Deanna Grantham has been an actress in Jim Coon’s Chiller Haunted House for years.
The Cortland woman gets recognized in the grocery store:
“’Wait. I know you, you’re torn out throat girl!’” she laughed, while doing haunted house construction at the Center for the Arts in September.
“I did it back when Jim was in high school, when it was in his driveway. Every year it’s a little bit different, but always the same flavor — delivered in fun,” she said.
That won’t change for the 38th annual edition, which Coon is adapting to an outdoor haunt, with safety in mind, during a Covid-19 pandemic.
It will take place at the Center for the Arts of Homer, 72 S. Main St.
“We didn’t want to take a year off,” said Coon, of Cortland. “We could have said, ‘OK. Covid. We are not doing it this year,” said the full-time artist.
“I still have reservations. We are moving (forward) as best as we can,” he said.
He says the governor could shut the haunt down if cases rise this month. But he and his crew are giving it their best shot.
Timed reservations are required but the event is spread out over three weekends: from 7 to 10 p.m. Oct. 9, 10, 16, 17 and 23 and 24.
“The 18th is our non-scary night,” Coon said.
“We’re doing it three weekends because of covid, to give people more time to get in,” Coon said.
Call the center at 607-749-4900 to reserve a slot. And get to the appointment on time. People can walk up and get a time to come back later if there is an appointment available.
“I don’t like to do it that way,” said Coon. “We have to (cap) it at 50 … and that includes staff. I can’t have a long line waiting.”
Masks and social distancing are required. Temperature checks will be taken. Hand sanitizer will be available. Fee: $3 per adult and $2 per kid.
Grantham and Siri L. Kyler of Virgil, a volunteer builder and actor in the event, were working on a frame at the north side of the lawn at the Homer center.
The Chiller Haunt has morphed through the years, moving from Coon’s Madison Street home, to the Burch Building in Suggett Park, to its latest home at the Center for the Arts of Homer.
This year’s theme will be “The Haunted Hospital.”
“We all have to wear the surgical masks. It kind of played into it … We are thinking of different departments of a hospital: research and development, surgery. We’ve got to have a pharmacy. Each one has its own little vignette,” Coon said.
“I don’t think everything will be as scary as in the past. It might be more funnier than scary. We will see how it goes.”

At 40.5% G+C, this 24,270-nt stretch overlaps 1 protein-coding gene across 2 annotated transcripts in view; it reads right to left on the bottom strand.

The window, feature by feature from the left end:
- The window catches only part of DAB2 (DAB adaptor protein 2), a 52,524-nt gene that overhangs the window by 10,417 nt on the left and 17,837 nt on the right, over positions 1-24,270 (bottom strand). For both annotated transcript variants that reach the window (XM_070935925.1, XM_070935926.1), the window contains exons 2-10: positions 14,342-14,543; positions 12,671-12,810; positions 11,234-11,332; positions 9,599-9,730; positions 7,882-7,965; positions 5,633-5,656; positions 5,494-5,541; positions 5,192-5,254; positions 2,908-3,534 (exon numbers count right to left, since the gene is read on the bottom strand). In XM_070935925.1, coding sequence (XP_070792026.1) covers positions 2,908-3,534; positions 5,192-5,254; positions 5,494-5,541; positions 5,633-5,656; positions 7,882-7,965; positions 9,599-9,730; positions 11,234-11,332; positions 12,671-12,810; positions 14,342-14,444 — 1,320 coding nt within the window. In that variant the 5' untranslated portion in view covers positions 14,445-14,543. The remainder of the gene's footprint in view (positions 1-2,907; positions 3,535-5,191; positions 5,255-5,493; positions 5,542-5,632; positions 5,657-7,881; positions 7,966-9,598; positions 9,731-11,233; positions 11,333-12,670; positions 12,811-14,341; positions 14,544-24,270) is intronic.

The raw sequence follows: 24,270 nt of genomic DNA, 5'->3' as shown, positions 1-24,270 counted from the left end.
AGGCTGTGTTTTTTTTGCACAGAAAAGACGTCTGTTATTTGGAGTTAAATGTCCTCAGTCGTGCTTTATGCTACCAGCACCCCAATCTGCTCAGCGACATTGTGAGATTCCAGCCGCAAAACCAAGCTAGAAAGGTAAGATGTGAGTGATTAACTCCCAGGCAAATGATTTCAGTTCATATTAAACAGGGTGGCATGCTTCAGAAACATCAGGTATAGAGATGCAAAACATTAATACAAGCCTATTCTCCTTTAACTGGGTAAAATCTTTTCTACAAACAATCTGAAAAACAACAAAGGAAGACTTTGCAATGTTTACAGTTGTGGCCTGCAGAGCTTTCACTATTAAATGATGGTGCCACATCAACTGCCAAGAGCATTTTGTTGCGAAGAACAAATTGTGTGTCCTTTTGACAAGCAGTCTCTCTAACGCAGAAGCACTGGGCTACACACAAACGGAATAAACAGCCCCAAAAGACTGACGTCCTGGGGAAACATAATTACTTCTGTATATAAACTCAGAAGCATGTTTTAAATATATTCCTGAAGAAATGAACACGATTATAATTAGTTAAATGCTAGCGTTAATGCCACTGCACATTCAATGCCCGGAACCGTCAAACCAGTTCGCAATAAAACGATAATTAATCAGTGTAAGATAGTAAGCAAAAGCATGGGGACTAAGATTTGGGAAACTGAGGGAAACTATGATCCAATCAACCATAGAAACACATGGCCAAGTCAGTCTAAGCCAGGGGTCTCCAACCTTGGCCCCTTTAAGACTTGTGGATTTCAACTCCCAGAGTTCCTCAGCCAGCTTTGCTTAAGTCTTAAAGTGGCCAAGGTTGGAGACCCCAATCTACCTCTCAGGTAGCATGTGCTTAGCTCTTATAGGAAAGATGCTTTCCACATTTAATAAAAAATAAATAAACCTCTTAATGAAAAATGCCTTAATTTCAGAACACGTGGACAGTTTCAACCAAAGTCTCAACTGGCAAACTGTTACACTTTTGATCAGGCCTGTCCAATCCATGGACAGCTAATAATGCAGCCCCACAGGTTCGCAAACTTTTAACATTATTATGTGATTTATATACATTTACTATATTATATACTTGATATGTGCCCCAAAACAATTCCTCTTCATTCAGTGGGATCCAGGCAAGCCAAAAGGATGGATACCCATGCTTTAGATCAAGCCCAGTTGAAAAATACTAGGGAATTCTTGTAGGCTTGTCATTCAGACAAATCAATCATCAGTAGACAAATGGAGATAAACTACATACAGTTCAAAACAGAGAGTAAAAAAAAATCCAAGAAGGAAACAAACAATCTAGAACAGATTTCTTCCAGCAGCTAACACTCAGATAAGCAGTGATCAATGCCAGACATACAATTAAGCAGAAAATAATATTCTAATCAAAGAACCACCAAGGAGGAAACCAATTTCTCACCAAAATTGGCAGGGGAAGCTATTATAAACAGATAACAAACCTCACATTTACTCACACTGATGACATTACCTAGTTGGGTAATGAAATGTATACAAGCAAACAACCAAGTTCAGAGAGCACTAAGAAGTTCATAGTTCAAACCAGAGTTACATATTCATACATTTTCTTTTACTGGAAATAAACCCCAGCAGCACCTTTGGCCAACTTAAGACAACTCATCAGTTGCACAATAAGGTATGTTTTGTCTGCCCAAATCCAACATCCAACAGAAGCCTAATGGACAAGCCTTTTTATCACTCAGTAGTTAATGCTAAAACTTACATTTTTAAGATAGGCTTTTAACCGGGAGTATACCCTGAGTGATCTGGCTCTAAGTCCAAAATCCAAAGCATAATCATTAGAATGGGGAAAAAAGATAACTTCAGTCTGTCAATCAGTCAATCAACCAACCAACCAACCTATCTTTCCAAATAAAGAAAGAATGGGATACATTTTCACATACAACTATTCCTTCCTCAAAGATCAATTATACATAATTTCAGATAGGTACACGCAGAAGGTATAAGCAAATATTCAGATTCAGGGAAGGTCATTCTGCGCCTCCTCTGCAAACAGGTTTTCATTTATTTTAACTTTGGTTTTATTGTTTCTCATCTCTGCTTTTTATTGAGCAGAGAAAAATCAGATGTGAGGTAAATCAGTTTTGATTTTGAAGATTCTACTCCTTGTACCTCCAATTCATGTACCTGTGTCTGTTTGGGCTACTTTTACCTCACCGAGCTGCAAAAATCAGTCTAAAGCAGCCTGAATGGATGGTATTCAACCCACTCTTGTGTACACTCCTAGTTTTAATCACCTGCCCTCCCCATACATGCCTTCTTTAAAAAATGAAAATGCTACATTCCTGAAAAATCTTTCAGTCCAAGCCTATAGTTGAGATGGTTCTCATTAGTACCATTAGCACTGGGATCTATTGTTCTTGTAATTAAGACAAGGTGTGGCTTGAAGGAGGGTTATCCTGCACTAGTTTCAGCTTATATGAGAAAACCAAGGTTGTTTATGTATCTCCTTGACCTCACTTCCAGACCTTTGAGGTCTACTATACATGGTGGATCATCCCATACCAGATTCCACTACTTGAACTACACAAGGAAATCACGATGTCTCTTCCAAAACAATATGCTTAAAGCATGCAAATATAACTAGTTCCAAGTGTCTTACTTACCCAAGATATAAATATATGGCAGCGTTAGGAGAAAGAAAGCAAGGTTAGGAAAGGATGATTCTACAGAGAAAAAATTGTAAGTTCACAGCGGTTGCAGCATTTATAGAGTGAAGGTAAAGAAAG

“If something doesn’t work for one weekend, we can tweak it during the next weekend.”
“It’s good. It’s different,” Coon said.
And he is happy to have three whole weeks to set up. “This is more what I am used to,” he said.
In the past, he’s had to rush to build his set, inside the center, in between this show and that, with all its activities going on.
The crew was stabilizing the walls on a Wednesday night. Jenniferleigh Clune of Homer, another regular at the Haunt, joined the three.
Coon said he doesn’t go to Halloween stores per se, like Spirit Halloween.
“I get a lot of stuff at the Dollar Store. And it’s not like Halloween stuff.”
He gets duct tape and small appliances and constructs his scares from there.
Kyler of Virgil, has been helping out for the last five years.
“I’m a screamer,” said Kyler.
“I’m a guide,” said Grantham.
But not just any old guide, said Kyler. “Ohh, she’s good,” she said of Grantham.
“I haven’t done an outdoor haunt in ten years,” Coon said. “We have a lot of ideas and a lot of things we like to do.”
And now that he’s self-employed, his schedule is flexible.
What: 38th Chiller Haunted House,
Where: Center for the Arts of Homer, 72 S. Main St., Homer.
When: 7 to 10 p.m. Oct. 9, 10, 16, 17, 23 and 24. On Oct. 18: the non scary night.
How: Make reservations at 607-7494900. $3 per adult, $2 per kid.
Covid particulars: Outdoor event, wear mask, practice social distancing, sanitize hands there, temperature check taken.
Coon relies on about a dozen people to help set up his structure. He’ll have clear plastic set up at points to limit contact as actors will be six feet from customers.
“In the past jump scares were our bread and butter. We can’t do that this year. You can’t get that close to anybody.”
He’s relaying on remote scares, using ropes to dangle objects or animatronics. “That part of it, you look at it. There’s nothing there. And then it moves. We will see how it goes.”
About 10 – 12 volunteers play ghouls, goblins, ghosts, zombies and the like. And there are no try outs for the parts.
“You’d be surprised how difficult it is to get volunteers at times,” he said.
The work is hard. It’s not easy to scream for three hours, he said.